Adolescents’ Exposure to Disasters and Substance Use

Miriam Schiff*, Lin Fang

*Corresponding author for this work

Research output: Contribution to journalReview articlepeer-review

13 Scopus citations

Abstract

This paper reviews the impact of exposure to man-made or natural disasters on adolescent substance use. It covers empirical studies published from 2005 to 2015 concerning (a) the scope of the problem, (b) vulnerable groups and risk and protective factors, and (c) evidence-based interventions. The review suggests a strong link between adolescent substance use and exposure to either man-made or natural disaster. Vulnerable groups include adolescents with previous exposure to traumatic events, living in areas that are continually exposed to disasters, and ethnic minorities. Risk and protective factors at the individual, familial, community, and societal levels are described based on the bioecological model of mass trauma. Given that mass trauma is unfortunately a global problem, it is important to establish international interdisciplinary working teams to set gold standards for comparative studies on the etiology for adolescent substance use in the context of disasters.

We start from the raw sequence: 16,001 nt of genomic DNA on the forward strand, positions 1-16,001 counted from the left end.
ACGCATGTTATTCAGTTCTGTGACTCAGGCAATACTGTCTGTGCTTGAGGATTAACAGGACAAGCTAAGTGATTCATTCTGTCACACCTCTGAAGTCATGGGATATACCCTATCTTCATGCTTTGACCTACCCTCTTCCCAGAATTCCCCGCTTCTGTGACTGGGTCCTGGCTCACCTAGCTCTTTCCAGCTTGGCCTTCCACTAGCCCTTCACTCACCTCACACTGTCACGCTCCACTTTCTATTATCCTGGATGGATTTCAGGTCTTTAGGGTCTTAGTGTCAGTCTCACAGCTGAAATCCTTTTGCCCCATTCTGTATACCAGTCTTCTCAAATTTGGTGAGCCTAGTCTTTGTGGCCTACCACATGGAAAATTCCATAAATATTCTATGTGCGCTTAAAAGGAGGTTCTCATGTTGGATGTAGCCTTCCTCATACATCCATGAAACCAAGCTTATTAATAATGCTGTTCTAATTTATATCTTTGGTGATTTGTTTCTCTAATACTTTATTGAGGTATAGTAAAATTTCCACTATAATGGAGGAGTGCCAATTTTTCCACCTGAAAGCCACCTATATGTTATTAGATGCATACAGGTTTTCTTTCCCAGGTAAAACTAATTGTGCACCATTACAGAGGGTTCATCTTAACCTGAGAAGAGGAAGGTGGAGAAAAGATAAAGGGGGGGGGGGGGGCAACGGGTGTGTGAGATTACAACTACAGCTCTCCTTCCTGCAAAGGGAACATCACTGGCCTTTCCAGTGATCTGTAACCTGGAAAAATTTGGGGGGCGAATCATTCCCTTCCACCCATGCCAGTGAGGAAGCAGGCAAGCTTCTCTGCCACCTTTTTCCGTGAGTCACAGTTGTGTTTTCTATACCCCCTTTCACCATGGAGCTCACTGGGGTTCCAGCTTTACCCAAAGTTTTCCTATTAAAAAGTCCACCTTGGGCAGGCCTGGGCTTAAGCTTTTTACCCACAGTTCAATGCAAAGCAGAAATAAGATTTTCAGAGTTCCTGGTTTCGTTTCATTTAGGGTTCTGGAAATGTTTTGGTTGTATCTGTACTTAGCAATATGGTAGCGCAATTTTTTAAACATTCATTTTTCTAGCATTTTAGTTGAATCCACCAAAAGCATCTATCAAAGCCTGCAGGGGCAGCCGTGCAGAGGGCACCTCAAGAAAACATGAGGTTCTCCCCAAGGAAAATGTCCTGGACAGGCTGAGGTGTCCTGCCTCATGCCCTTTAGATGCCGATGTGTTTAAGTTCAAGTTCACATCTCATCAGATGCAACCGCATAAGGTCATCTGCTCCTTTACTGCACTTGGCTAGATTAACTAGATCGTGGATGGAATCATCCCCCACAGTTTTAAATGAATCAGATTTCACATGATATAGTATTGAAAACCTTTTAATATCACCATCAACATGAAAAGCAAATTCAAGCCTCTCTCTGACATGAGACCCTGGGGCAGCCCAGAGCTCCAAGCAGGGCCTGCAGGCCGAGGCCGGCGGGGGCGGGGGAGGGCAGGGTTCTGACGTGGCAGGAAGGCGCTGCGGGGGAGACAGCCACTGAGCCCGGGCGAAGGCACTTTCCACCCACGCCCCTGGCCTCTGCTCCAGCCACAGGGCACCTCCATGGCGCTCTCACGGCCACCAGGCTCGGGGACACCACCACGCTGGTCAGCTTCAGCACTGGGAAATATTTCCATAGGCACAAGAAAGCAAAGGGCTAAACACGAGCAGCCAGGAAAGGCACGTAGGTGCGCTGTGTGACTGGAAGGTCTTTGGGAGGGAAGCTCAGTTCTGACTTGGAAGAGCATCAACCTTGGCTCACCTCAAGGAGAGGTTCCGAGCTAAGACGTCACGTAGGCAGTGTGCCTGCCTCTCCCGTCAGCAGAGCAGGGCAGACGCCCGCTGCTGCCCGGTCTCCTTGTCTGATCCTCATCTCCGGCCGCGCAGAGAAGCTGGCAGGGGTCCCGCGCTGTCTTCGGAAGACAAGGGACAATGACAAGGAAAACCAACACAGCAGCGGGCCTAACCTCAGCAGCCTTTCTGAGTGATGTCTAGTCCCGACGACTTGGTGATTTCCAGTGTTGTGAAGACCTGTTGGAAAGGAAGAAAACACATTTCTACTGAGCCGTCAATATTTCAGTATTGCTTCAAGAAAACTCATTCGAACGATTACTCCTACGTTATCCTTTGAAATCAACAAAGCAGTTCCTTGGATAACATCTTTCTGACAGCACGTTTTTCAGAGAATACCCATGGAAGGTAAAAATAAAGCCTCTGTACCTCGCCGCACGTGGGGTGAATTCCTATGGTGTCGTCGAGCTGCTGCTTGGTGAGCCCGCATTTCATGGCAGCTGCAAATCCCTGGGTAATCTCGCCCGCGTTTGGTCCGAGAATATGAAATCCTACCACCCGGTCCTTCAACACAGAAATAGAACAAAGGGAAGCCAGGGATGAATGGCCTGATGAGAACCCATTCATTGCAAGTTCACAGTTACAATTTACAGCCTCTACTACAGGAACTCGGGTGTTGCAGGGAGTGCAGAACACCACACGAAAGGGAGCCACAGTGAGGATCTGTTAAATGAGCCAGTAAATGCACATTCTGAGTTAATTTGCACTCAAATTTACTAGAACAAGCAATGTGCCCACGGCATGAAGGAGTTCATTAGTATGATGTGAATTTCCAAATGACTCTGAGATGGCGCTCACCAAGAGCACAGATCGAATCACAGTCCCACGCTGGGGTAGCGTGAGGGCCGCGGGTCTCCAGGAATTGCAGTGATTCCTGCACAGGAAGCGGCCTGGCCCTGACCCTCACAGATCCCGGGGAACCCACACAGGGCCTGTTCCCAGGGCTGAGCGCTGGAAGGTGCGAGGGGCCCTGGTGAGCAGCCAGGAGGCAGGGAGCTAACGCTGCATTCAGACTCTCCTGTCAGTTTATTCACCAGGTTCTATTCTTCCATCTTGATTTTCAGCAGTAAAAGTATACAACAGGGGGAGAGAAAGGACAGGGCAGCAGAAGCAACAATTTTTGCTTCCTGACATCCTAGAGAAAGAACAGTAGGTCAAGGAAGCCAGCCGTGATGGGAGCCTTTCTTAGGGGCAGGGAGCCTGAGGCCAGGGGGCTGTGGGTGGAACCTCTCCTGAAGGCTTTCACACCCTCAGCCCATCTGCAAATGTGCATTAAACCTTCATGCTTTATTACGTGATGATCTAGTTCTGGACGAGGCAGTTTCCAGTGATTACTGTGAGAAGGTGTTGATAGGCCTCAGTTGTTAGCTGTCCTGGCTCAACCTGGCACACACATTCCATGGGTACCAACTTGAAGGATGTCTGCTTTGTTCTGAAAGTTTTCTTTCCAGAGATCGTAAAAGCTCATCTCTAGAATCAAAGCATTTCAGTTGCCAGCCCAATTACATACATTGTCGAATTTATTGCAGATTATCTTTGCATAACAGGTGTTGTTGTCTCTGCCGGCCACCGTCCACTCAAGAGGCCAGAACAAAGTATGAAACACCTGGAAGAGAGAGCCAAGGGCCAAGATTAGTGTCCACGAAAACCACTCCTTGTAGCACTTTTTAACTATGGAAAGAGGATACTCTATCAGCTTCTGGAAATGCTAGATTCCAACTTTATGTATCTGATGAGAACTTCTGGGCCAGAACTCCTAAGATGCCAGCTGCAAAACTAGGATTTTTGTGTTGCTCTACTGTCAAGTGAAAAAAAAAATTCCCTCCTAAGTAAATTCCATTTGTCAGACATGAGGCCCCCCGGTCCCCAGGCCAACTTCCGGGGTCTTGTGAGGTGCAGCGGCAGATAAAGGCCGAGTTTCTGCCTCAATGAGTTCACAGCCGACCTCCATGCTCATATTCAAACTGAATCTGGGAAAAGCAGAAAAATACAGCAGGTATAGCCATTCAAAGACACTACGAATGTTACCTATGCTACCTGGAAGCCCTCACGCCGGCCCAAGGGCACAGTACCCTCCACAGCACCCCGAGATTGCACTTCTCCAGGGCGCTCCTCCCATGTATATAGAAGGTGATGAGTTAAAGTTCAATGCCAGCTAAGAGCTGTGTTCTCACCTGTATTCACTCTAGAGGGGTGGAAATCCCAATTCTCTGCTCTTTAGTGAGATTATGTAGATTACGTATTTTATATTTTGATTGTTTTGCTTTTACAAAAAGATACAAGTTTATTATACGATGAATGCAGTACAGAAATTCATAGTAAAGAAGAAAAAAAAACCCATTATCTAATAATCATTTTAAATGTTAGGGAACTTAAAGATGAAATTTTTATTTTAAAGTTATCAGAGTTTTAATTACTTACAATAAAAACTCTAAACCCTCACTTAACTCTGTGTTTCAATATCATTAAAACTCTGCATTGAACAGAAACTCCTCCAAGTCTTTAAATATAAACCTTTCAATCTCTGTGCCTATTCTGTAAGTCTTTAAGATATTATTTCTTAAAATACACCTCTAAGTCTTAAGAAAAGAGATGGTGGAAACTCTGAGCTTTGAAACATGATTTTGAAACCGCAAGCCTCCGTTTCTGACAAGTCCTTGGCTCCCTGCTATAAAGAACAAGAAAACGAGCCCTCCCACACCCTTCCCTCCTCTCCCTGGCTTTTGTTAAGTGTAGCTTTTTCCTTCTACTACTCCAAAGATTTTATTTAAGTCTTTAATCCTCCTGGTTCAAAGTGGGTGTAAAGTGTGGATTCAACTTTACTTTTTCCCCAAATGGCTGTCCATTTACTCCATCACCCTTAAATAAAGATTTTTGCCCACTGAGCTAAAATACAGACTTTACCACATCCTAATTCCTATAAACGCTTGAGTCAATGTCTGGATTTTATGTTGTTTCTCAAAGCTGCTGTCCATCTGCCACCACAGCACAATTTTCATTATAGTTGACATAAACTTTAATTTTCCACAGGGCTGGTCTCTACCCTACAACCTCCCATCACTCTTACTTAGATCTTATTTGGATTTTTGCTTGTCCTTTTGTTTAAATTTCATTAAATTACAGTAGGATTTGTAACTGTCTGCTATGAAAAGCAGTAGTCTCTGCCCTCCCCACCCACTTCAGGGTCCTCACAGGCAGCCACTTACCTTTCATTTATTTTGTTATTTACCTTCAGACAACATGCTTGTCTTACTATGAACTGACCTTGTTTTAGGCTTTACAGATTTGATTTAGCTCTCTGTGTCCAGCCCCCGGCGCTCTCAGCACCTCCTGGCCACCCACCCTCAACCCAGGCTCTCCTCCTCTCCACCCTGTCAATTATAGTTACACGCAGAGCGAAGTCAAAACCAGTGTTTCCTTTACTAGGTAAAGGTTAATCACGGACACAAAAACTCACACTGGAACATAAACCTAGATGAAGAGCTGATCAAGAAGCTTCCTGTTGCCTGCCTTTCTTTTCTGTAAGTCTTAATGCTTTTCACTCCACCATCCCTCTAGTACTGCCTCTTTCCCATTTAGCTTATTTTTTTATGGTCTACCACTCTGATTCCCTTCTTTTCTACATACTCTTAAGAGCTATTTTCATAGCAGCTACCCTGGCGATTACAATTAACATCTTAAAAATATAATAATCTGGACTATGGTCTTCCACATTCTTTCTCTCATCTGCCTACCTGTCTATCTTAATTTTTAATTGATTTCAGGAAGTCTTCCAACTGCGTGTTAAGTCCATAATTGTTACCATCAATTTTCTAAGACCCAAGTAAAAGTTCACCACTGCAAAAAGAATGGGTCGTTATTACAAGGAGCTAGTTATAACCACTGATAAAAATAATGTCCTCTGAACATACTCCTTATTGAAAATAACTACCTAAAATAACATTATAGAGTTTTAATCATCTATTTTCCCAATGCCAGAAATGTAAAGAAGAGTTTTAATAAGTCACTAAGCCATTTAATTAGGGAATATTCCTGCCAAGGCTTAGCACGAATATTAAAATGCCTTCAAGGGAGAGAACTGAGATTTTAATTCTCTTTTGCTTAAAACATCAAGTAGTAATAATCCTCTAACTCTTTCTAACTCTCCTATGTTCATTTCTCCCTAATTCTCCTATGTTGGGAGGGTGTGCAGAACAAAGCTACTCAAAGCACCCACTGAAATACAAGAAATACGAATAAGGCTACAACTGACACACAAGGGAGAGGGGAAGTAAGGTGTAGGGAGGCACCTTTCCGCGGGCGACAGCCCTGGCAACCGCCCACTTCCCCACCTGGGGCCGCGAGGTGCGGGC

Original languageAmerican English
Article number57
JournalCurrent Psychiatry Reports
Volume18
Issue number6
DOIs
StatePublished - 1 Jun 2016

Bibliographical note

Publisher Copyright:
© 2016, Springer Science+Business Media New York.

Keywords

  • Adolescents
  • Bioecological model
  • Interventions
  • Man-made disasters
  • Mass trauma
  • Natural disasters
  • PTSD
  • Social support
  • Substance use

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